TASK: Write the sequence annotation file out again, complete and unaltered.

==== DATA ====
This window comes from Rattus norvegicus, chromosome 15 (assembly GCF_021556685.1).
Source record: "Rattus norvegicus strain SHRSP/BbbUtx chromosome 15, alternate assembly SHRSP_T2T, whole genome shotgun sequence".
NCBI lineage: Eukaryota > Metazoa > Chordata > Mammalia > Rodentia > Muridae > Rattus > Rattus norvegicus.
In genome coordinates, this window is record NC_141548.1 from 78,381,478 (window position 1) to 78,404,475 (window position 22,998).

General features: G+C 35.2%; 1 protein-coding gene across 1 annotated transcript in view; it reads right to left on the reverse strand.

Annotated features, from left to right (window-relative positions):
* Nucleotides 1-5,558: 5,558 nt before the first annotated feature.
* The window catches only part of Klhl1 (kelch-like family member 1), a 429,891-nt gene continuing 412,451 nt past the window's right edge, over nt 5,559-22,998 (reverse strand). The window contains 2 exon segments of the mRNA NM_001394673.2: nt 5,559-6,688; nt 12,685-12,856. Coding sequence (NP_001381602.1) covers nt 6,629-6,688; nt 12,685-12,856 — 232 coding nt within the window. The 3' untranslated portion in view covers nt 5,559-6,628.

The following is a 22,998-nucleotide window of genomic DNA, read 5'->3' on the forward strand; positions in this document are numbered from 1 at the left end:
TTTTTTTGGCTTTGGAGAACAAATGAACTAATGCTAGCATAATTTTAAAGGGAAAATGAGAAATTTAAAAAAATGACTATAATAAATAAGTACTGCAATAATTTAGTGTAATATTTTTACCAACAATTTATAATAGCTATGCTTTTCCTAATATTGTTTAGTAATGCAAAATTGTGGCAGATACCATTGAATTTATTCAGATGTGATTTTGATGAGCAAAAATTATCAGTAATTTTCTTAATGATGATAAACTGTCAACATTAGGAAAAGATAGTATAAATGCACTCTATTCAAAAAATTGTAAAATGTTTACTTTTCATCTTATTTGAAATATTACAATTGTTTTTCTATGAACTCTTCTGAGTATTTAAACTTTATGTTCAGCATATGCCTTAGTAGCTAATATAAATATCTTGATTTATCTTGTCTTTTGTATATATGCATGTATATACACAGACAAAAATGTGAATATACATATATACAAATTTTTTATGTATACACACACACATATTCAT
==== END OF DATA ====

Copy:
This window comes from Rattus norvegicus, chromosome 15 (assembly GCF_021556685.1).
Source record: "Rattus norvegicus strain SHRSP/BbbUtx chromosome 15, alternate assembly SHRSP_T2T, whole genome shotgun sequence".
NCBI lineage: Eukaryota > Metazoa > Chordata > Mammalia > Rodentia > Muridae > Rattus > Rattus norvegicus.
In genome coordinates, this window is record NC_141548.1 from 78,381,478 (window position 1) to 78,404,475 (window position 22,998).

General features: G+C 35.2%; 1 protein-coding gene across 1 annotated transcript in view; it reads right to left on the reverse strand.

Annotated features, from left to right (window-relative positions):
* Nucleotides 1-5,558: 5,558 nt before the first annotated feature.
* The window catches only part of Klhl1 (kelch-like family member 1), a 429,891-nt gene continuing 412,451 nt past the window's right edge, over nt 5,559-22,998 (reverse strand). The window contains 2 exon segments of the mRNA NM_001394673.2: nt 5,559-6,688; nt 12,685-12,856. Coding sequence (NP_001381602.1) covers nt 6,629-6,688; nt 12,685-12,856 — 232 coding nt within the window. The 3' untranslated portion in view covers nt 5,559-6,628.

The following is a 22,998-nucleotide window of genomic DNA, read 5'->3' on the forward strand; positions in this document are numbered from 1 at the left end:
TTTTTTTGGCTTTGGAGAACAAATGAACTAATGCTAGCATAATTTTAAAGGGAAAATGAGAAATTTAAAAAAATGACTATAATAAATAAGTACTGCAATAATTTAGTGTAATATTTTTACCAACAATTTATAATAGCTATGCTTTTCCTAATATTGTTTAGTAATGCAAAATTGTGGCAGATACCATTGAATTTATTCAGATGTGATTTTGATGAGCAAAAATTATCAGTAATTTTCTTAATGATGATAAACTGTCAACATTAGGAAAAGATAGTATAAATGCACTCTATTCAAAAAATTGTAAAATGTTTACTTTTCATCTTATTTGAAATATTACAATTGTTTTTCTATGAACTCTTCTGAGTATTTAAACTTTATGTTCAGCATATGCCTTAGTAGCTAATATAAATATCTTGATTTATCTTGTCTTTTGTATATATGCATGTATATACACAGACAAAAATGTGAATATACATATATACAAATTTTTTATGTATACACACACACATATTCAT